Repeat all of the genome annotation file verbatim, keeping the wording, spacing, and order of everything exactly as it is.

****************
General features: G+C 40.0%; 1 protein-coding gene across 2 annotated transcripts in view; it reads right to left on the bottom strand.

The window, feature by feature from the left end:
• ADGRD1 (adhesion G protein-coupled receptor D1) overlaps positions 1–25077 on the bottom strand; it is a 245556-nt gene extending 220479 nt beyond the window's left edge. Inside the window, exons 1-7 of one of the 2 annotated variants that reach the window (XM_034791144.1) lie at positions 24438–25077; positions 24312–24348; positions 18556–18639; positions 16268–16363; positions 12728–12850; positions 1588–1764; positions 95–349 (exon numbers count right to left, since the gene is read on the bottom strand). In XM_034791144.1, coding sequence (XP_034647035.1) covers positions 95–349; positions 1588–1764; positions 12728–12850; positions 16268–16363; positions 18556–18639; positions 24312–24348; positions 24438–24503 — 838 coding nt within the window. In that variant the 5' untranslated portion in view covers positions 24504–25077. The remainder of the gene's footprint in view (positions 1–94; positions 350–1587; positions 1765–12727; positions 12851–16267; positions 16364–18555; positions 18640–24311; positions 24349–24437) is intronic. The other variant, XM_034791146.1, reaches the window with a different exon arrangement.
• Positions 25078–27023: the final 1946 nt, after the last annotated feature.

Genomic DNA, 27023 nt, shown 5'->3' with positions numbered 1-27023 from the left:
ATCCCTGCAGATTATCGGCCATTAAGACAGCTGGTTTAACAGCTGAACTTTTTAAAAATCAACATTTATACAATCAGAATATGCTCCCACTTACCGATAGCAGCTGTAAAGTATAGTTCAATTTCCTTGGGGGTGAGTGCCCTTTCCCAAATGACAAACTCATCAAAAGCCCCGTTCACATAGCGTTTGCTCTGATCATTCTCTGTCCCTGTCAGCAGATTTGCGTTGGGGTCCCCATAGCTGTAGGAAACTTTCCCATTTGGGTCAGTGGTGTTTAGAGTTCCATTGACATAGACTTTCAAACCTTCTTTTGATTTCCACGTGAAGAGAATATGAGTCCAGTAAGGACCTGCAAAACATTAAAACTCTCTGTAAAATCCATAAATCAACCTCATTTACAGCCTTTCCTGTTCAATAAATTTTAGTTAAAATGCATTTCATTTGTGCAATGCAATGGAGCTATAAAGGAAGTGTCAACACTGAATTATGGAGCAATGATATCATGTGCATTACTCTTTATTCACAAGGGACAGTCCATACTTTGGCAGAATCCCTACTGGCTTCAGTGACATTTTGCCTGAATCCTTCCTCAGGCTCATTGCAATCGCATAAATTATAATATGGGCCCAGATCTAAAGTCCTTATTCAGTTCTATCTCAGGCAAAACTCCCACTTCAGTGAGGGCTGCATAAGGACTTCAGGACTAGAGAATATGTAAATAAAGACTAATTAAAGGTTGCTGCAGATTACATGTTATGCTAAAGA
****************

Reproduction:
General features: G+C 40.0%; 1 protein-coding gene across 2 annotated transcripts in view; it reads right to left on the bottom strand.

The window, feature by feature from the left end:
• ADGRD1 (adhesion G protein-coupled receptor D1) overlaps positions 1–25077 on the bottom strand; it is a 245556-nt gene extending 220479 nt beyond the window's left edge. Inside the window, exons 1-7 of one of the 2 annotated variants that reach the window (XM_034791144.1) lie at positions 24438–25077; positions 24312–24348; positions 18556–18639; positions 16268–16363; positions 12728–12850; positions 1588–1764; positions 95–349 (exon numbers count right to left, since the gene is read on the bottom strand). In XM_034791144.1, coding sequence (XP_034647035.1) covers positions 95–349; positions 1588–1764; positions 12728–12850; positions 16268–16363; positions 18556–18639; positions 24312–24348; positions 24438–24503 — 838 coding nt within the window. In that variant the 5' untranslated portion in view covers positions 24504–25077. The remainder of the gene's footprint in view (positions 1–94; positions 350–1587; positions 1765–12727; positions 12851–16267; positions 16364–18555; positions 18640–24311; positions 24349–24437) is intronic. The other variant, XM_034791146.1, reaches the window with a different exon arrangement.
• Positions 25078–27023: the final 1946 nt, after the last annotated feature.

Genomic DNA, 27023 nt, shown 5'->3' with positions numbered 1-27023 from the left:
ATCCCTGCAGATTATCGGCCATTAAGACAGCTGGTTTAACAGCTGAACTTTTTAAAAATCAACATTTATACAATCAGAATATGCTCCCACTTACCGATAGCAGCTGTAAAGTATAGTTCAATTTCCTTGGGGGTGAGTGCCCTTTCCCAAATGACAAACTCATCAAAAGCCCCGTTCACATAGCGTTTGCTCTGATCATTCTCTGTCCCTGTCAGCAGATTTGCGTTGGGGTCCCCATAGCTGTAGGAAACTTTCCCATTTGGGTCAGTGGTGTTTAGAGTTCCATTGACATAGACTTTCAAACCTTCTTTTGATTTCCACGTGAAGAGAATATGAGTCCAGTAAGGACCTGCAAAACATTAAAACTCTCTGTAAAATCCATAAATCAACCTCATTTACAGCCTTTCCTGTTCAATAAATTTTAGTTAAAATGCATTTCATTTGTGCAATGCAATGGAGCTATAAAGGAAGTGTCAACACTGAATTATGGAGCAATGATATCATGTGCATTACTCTTTATTCACAAGGGACAGTCCATACTTTGGCAGAATCCCTACTGGCTTCAGTGACATTTTGCCTGAATCCTTCCTCAGGCTCATTGCAATCGCATAAATTATAATATGGGCCCAGATCTAAAGTCCTTATTCAGTTCTATCTCAGGCAAAACTCCCACTTCAGTGAGGGCTGCATAAGGACTTCAGGACTAGAGAATATGTAAATAAAGACTAATTAAAGGTTGCTGCAGATTACATGTTATGCTAAAGA